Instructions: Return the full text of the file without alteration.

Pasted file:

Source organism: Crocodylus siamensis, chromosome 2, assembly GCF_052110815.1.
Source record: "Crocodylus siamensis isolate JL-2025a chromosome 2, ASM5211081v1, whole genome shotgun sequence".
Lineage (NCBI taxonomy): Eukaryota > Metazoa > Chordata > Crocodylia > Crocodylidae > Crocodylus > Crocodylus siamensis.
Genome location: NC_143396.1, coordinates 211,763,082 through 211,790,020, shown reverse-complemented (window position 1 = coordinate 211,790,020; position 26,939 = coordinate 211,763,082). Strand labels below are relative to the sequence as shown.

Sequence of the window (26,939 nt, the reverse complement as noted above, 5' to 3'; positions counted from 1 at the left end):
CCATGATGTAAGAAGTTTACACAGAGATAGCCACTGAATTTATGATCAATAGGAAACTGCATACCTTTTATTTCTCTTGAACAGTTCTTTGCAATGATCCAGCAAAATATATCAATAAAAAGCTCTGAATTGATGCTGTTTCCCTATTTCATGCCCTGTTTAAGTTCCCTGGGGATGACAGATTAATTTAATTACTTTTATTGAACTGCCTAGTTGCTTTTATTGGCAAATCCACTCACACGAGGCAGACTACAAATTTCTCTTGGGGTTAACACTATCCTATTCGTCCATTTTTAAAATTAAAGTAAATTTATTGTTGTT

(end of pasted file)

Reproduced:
Source organism: Crocodylus siamensis, chromosome 2, assembly GCF_052110815.1.
Source record: "Crocodylus siamensis isolate JL-2025a chromosome 2, ASM5211081v1, whole genome shotgun sequence".
Lineage (NCBI taxonomy): Eukaryota > Metazoa > Chordata > Crocodylia > Crocodylidae > Crocodylus > Crocodylus siamensis.
Genome location: NC_143396.1, coordinates 211,763,082 through 211,790,020, shown reverse-complemented (window position 1 = coordinate 211,790,020; position 26,939 = coordinate 211,763,082). Strand labels below are relative to the sequence as shown.

Sequence of the window (26,939 nt, the reverse complement as noted above, 5' to 3'; positions counted from 1 at the left end):
CCATGATGTAAGAAGTTTACACAGAGATAGCCACTGAATTTATGATCAATAGGAAACTGCATACCTTTTATTTCTCTTGAACAGTTCTTTGCAATGATCCAGCAAAATATATCAATAAAAAGCTCTGAATTGATGCTGTTTCCCTATTTCATGCCCTGTTTAAGTTCCCTGGGGATGACAGATTAATTTAATTACTTTTATTGAACTGCCTAGTTGCTTTTATTGGCAAATCCACTCACACGAGGCAGACTACAAATTTCTCTTGGGGTTAACACTATCCTATTCGTCCATTTTTAAAATTAAAGTAAATTTATTGTTGTT